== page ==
The Cluster 2 satellite array consists of four separate units - Salsa, Samba, Rumba and Tango orbiting the Earth in a tetrahedron enabling them to make first detailed three-dimensional study of the changes and processes taking place in near-Earth space.

The Cluster 2 mission is to spend the next two years studying the changes and variations in the solar winds incoming energetic particles, finding out what they do to the magnetosphere (in collaboration with SOHO and Ulysses) and finding the effects on the Earths' weather patterns. The mission is taking place now so as to take advantage of a period of peak activity in the Sun's 11-year cycle, when sunspots and solar radiation reach a maximum.

Each giant disc shaped piece of the array weighs 1200 kg, and measures 1.3 metres high and 2.9 metres across. In the centre is a cylinder with an aluminium honeycomb structure covered with a skin of carbon fibre reinforced plastic. The equipment panel inside this cylinder supports the main engine, two high-pressure fuel tanks and other parts of the propulsion system. Hanging from the sides of theis cylinder are six fuel pods. Secreted else where on the satellite are five nickel-cadmium batteries intended to provide power when the array passes into the Earths shadow.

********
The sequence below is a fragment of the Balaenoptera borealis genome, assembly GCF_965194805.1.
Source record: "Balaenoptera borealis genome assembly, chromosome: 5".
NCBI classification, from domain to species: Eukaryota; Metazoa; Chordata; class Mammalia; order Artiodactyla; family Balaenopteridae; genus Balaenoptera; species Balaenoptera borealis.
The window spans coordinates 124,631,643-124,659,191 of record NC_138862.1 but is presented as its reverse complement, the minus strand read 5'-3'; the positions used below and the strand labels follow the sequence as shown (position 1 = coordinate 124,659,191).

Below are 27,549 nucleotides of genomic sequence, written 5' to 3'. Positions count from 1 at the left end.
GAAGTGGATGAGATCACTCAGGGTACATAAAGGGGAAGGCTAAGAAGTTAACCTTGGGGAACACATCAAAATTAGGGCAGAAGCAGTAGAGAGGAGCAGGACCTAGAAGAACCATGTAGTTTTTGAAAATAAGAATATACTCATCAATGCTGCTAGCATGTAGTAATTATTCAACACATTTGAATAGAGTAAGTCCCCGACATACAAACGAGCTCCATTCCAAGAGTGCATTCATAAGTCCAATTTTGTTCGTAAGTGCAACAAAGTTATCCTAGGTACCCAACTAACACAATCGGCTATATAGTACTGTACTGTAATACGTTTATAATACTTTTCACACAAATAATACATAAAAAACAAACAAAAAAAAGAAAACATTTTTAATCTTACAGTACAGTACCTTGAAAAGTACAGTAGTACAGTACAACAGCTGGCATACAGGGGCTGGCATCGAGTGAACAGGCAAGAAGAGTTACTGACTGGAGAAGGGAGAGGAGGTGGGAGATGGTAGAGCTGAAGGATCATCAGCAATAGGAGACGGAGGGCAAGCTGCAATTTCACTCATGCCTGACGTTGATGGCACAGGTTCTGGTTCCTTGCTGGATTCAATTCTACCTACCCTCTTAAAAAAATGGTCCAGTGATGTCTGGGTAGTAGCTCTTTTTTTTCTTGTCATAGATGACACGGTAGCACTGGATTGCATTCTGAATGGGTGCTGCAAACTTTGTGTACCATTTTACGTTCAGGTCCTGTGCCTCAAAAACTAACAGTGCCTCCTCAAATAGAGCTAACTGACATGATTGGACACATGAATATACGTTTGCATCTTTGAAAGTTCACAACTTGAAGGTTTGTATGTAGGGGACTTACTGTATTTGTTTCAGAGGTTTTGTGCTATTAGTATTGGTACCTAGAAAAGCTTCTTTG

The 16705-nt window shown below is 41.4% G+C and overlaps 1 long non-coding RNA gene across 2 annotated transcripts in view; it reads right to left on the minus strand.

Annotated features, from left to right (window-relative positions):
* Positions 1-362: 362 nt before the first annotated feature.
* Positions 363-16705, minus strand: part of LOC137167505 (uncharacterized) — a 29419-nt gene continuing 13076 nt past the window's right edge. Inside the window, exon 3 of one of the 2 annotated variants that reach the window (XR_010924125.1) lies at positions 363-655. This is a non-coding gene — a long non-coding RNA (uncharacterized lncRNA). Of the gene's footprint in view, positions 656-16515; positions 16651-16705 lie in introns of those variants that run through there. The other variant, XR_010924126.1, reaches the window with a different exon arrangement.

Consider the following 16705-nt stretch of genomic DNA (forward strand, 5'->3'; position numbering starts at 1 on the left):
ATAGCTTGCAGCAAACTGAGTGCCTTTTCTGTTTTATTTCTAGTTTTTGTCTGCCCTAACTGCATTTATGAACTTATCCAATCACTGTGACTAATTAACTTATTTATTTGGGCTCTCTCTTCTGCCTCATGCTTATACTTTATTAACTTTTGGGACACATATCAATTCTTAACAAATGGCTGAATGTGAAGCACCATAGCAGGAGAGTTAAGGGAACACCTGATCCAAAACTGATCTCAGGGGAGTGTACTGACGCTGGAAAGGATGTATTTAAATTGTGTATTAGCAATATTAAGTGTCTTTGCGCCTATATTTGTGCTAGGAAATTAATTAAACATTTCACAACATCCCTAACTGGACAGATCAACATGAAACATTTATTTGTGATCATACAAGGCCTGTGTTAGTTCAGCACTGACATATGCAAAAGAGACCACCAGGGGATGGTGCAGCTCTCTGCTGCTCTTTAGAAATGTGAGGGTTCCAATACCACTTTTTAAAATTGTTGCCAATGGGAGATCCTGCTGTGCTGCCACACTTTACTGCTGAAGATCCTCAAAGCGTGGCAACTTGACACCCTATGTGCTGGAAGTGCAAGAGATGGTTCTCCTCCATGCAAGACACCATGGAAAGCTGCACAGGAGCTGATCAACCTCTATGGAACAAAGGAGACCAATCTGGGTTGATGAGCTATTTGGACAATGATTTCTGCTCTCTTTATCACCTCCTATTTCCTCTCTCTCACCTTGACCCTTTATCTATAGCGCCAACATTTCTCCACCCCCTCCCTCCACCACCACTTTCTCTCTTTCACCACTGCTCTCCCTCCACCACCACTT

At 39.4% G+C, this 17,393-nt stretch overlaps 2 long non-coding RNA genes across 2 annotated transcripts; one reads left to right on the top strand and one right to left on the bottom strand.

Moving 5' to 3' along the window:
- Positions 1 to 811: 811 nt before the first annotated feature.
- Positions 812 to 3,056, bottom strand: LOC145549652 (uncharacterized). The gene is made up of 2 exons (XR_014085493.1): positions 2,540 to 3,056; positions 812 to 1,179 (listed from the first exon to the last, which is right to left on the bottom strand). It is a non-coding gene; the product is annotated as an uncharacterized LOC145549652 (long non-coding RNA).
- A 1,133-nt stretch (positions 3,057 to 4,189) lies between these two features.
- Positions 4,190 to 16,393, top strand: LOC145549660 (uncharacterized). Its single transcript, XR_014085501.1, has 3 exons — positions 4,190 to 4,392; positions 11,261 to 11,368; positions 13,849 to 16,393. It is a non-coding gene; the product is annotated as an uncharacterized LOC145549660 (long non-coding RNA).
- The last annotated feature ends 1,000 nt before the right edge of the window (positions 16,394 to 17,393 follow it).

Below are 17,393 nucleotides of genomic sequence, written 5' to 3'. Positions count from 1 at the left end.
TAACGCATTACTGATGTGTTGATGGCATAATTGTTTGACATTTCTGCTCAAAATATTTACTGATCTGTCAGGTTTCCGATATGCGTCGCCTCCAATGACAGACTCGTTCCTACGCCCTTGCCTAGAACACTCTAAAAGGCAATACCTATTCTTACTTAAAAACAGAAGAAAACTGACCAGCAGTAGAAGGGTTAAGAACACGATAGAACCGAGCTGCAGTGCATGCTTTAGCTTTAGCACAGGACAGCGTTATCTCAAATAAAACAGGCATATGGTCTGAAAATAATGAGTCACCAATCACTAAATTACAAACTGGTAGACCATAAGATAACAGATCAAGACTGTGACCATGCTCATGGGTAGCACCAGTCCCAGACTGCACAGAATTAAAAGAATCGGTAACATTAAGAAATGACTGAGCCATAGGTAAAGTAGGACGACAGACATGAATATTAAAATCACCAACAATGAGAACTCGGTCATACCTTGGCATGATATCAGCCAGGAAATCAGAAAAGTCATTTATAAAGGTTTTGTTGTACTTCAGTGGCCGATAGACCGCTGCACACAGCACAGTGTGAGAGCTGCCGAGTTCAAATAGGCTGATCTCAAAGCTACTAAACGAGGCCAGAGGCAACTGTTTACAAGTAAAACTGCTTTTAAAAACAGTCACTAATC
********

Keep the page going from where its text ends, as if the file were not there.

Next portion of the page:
Cluster 2 will be the first space science mission ever to fly four identical spacecraft simultaneously (after the initial Cluster mission was destroyed during the Ariane 5 disaster). Once the quartet have been inserted into highly elliptical polar orbits, ranging from 19 000 to 119 000 km above the Earth, they will spend the duration of the mission travelling from the magnetosphere into interplanetary space and back again, each satellite transmitting one gigabyte of data per day as it is collected by its eleven instruments

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